ANTONELLI, TERRY, STOUT & KRAUS, LLP (PO Box 472, Upper Marlboro, MD, 20773, US)
Parent Case Data:

This is a continuation of application Ser. No. 07/639,108, filed Jan. 9, 1991, now abandoned.

Claims:
What is claimed is:

1. A directly motor-driven spindle assembly comprising:

rotary shaft means for supporting a rotor of an electric induction motor and a load that varies in magnitude as the motor-driven spindle assembly is operated, said rotary shaft means having a lower portion, first bearing means rotatably supporting said rotary shaft means at said lower portion thereof, said rotary shaft means further having an upper portion connected to said load and a middle portion between said lower portion and said upper portion, second bearing means rotatably supporting said rotary shaft means at said middle portion thereof;

an electric induction motor operated by a first current varying in accordance with said load, said motor including a rotor fixedly mounted on the rotary shaft means and disposed so as to surround said second bearing means at a center portion of said rotor and a stator disposed so as to surround said rotor; and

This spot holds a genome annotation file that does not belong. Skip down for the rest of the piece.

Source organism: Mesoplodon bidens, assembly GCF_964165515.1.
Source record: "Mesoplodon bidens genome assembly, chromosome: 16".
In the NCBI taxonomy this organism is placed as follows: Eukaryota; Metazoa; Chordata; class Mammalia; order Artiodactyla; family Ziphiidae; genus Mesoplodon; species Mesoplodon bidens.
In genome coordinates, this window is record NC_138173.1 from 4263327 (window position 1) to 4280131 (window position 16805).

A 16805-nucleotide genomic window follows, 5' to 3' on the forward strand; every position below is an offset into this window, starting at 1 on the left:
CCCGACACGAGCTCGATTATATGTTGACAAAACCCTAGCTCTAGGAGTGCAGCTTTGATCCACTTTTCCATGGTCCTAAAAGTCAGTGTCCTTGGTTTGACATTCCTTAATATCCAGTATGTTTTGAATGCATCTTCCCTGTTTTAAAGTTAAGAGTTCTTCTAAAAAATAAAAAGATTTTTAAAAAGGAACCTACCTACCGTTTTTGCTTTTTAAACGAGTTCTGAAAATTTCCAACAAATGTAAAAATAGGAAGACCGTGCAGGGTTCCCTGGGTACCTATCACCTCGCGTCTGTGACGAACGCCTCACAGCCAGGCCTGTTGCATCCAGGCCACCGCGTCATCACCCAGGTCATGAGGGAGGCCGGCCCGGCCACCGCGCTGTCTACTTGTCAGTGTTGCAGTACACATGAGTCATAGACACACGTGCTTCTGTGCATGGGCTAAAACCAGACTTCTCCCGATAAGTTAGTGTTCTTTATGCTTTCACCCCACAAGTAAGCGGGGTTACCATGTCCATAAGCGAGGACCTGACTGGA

skew conductor means disposed on said rotor for generating a thrust force in accordance with a magnitude of a second current induced therein, said thrust force being in a downward direction, whereby a downward thrust of the rotary shaft means increases according to increasing of load without moving the rotary shaft means.



2. A directly motor-driven spindle assembly according to claim 1, wherein said skew conductor means is skew conductors arranged on said rotor.

3. A directly motor-driven spindle assembly according to claim 2, wherein a skew angle of the skew conductors to a rotating direction of the rotor is an acute angle.